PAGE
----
● Evan Glass (At-large)
● Will Jawando (At-large)
● Sidney Katz (District 3)
The County Council is going to expand by two seats starting in 2022. Voters in the 2020 general election approved adding two more district seats, giving the council seven seats by district and four at-large.
Tuesday was the first day that candidates could file for the 2022 election. As of Monday, no one had filed to run for county executive or County Council. The filing deadline is Feb. 22, 2022.
However, Brandy Brooks, who finished seventh in a race for four at-large council seats in 2018, is already working on a 2022 campaign. Brooks has reached the requirements to qualify for public financing for her campaign.
Council President Tom Hucker of District 5, who is serving his second term, declined to comment on whether he would run for his seat again.
“I don’t have anything to say right now,” he said. “I’m focused on dealing with the pandemic and an equitable recovery.”
Council Member Andrew Friedson of District 1, who is serving his first term, said he has not made any final decisions about whether to run again.
“Right now, I’m really just focused on the work that’s before us to help our community navigate through the public health emergency. … I’ll be ready to [think about politics and a future campaign], but right now, there are too many immediate problems to solve and think about,” he said.
The only Montgomery County candidate filing so far was by Marylin Pierre, who is trying again to win election as a circuit court judge. Pierre lost in 2020.
Which districts the council members will run in, and whether any end up having to run against each other, is yet to be determined.
In response to the November vote, the county’s five districts will now need to be divided into seven, in time for the 2022 election.
To determine how the county will be redistricted, an 11-member commission was appointed in late January. The commission is scheduled to provide a plan and report by Nov. 15.
Because of the redistricting process, two incumbent council members could end up in the same district.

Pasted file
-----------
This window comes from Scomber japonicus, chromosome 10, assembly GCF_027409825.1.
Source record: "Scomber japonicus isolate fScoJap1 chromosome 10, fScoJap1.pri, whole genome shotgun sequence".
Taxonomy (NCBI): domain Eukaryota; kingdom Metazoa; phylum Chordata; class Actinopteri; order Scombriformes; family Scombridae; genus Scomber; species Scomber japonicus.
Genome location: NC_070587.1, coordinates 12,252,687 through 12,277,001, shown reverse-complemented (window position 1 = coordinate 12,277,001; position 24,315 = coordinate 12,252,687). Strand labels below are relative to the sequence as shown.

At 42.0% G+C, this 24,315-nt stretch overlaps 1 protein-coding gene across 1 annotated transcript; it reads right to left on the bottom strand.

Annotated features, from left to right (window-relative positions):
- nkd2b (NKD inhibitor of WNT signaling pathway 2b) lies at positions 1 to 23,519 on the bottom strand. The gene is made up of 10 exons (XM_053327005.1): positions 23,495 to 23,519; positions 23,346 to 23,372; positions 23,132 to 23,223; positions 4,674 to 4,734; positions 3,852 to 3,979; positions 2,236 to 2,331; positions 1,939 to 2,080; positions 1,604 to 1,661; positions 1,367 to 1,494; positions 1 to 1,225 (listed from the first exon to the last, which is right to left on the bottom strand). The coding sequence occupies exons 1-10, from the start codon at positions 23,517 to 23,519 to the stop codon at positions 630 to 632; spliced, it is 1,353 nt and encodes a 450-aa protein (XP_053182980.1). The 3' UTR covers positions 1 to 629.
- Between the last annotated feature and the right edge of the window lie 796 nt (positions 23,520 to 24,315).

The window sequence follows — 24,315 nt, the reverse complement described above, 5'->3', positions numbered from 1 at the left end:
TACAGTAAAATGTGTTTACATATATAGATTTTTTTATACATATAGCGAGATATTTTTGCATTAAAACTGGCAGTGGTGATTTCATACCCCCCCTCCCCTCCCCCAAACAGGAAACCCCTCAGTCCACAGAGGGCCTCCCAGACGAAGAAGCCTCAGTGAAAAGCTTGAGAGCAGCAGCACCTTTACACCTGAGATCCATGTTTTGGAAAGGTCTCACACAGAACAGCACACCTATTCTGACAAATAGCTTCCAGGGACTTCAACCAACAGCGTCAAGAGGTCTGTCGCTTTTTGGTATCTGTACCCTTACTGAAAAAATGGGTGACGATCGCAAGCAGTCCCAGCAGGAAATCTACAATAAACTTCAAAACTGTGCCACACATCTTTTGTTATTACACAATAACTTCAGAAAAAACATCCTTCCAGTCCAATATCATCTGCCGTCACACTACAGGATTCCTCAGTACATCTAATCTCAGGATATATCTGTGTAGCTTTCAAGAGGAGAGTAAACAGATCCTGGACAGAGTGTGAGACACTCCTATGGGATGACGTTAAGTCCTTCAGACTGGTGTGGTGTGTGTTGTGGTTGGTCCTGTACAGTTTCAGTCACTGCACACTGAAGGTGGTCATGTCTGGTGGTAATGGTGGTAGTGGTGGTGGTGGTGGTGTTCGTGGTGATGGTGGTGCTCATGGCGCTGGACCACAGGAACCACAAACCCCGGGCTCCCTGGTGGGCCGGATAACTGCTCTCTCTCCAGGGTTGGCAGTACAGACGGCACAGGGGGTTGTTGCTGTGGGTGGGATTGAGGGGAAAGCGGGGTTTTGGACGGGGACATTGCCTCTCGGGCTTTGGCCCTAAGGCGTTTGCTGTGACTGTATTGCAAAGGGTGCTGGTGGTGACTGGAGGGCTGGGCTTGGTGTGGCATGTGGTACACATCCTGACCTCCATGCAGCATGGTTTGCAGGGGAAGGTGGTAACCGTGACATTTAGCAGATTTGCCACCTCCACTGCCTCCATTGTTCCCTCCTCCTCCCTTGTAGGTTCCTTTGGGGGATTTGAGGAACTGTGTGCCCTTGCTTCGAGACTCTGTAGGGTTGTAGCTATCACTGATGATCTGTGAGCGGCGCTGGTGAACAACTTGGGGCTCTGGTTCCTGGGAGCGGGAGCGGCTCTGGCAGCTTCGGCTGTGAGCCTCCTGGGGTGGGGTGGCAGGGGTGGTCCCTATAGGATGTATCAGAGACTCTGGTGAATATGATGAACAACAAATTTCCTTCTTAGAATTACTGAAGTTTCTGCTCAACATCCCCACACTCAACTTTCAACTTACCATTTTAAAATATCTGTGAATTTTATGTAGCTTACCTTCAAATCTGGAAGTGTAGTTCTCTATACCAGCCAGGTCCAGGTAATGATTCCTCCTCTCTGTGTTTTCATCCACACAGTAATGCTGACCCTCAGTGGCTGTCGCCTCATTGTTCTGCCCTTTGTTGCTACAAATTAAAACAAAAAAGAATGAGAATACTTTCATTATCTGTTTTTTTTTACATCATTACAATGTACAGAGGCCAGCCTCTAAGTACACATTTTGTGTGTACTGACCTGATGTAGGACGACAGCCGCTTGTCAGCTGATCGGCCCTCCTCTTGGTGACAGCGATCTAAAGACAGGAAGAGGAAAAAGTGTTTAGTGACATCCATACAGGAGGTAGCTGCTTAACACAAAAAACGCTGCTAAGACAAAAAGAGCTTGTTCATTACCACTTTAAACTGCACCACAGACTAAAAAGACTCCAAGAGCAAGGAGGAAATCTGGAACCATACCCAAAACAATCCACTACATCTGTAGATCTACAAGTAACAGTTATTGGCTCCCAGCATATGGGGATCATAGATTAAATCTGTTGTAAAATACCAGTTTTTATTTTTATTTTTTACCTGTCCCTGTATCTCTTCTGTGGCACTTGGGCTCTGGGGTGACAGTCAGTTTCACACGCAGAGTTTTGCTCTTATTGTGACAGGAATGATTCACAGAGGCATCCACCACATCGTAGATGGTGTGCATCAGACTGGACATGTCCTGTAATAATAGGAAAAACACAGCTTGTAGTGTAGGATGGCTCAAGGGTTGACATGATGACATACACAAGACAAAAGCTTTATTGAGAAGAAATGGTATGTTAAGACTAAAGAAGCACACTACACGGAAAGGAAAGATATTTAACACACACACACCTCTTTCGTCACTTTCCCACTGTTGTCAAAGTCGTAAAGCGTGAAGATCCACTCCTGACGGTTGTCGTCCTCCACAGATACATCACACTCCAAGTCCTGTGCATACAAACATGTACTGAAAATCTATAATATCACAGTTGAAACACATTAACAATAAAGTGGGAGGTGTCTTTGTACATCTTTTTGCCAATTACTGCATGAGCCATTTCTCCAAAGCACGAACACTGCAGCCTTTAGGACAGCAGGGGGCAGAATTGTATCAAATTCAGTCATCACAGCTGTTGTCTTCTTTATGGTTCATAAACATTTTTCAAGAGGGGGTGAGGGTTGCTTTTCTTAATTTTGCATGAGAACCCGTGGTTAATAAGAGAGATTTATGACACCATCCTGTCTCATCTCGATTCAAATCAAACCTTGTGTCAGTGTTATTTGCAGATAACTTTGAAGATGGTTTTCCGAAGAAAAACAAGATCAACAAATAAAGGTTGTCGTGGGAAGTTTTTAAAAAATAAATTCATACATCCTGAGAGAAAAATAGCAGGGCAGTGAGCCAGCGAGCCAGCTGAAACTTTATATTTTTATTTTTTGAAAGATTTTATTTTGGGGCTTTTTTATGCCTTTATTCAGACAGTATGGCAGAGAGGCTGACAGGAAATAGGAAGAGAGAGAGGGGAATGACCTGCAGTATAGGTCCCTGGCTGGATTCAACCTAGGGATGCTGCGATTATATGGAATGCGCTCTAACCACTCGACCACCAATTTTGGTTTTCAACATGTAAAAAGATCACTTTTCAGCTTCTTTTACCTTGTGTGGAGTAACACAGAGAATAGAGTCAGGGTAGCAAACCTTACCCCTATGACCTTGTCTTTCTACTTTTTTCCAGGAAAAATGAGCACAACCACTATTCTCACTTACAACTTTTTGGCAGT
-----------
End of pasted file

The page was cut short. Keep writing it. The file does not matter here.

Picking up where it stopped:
According to Gilberto Zelaya, a spokesman for the Montgomery County Board of Elections, a candidate’s district would be adjusted, if needed, based on their residential address.
For example, if a candidate files for District 3, but ends up living in District 4 because of the redistricting, his or her filing will automatically change to the district where they live.
“Whether they move [to another district] or drop out [because of the possible district change] is up to them,” Zelaya wrote in an email on Thursday afternoon.
The county’s charter requires that the commission include at least one but no more than four members of each political party which polled at least 15% of the total vote cast for all candidates for the council in the last preceding regular election.
The charter also requires that there be at least one commission member who lives in each district. No one elected to public office is eligible to serve on the commission.
Adding two council members will cost more than $1.9 million for member salaries and benefits, staff and operating expenses, and renovations to make room for two additional offices in the Council Office Building.
Albornoz said in a phone interview Thursday afternoon that he is excited at the prospect of serving again with a larger council.
“I think this is a tremendous opportunity for us to have expanded representation which will open a lot of doors and opportunities for candidates, but also for community members to feel connected to their elected officials,” he said. “I’m looking forward to the opportunity to serve with a new set of colleagues and I’m hoping that my colleagues that would be running for a second or third term. I’m hoping to serve with them again.”
These offices will be on the ballot:
● County Executive
● County Council
● State’s Attorney
● Clerk of the Circuit Court
● Register of Wills
● Montgomery County Board of Education (Districts 1, 3, 5, and at-large)
● Republican Central Committee
● Democratic Central Committee
Candidates should file a certificate of candidacy and a financial disclosure statement covering the prior year with the county Board of Elections in Gaithersburg.
If candidates file for the county executive and council elections, the disclosure must cover the prior year and the current year up to the date of filing the certificate of candidacy.
Briana Adhikusuma can be reached at email@example.com.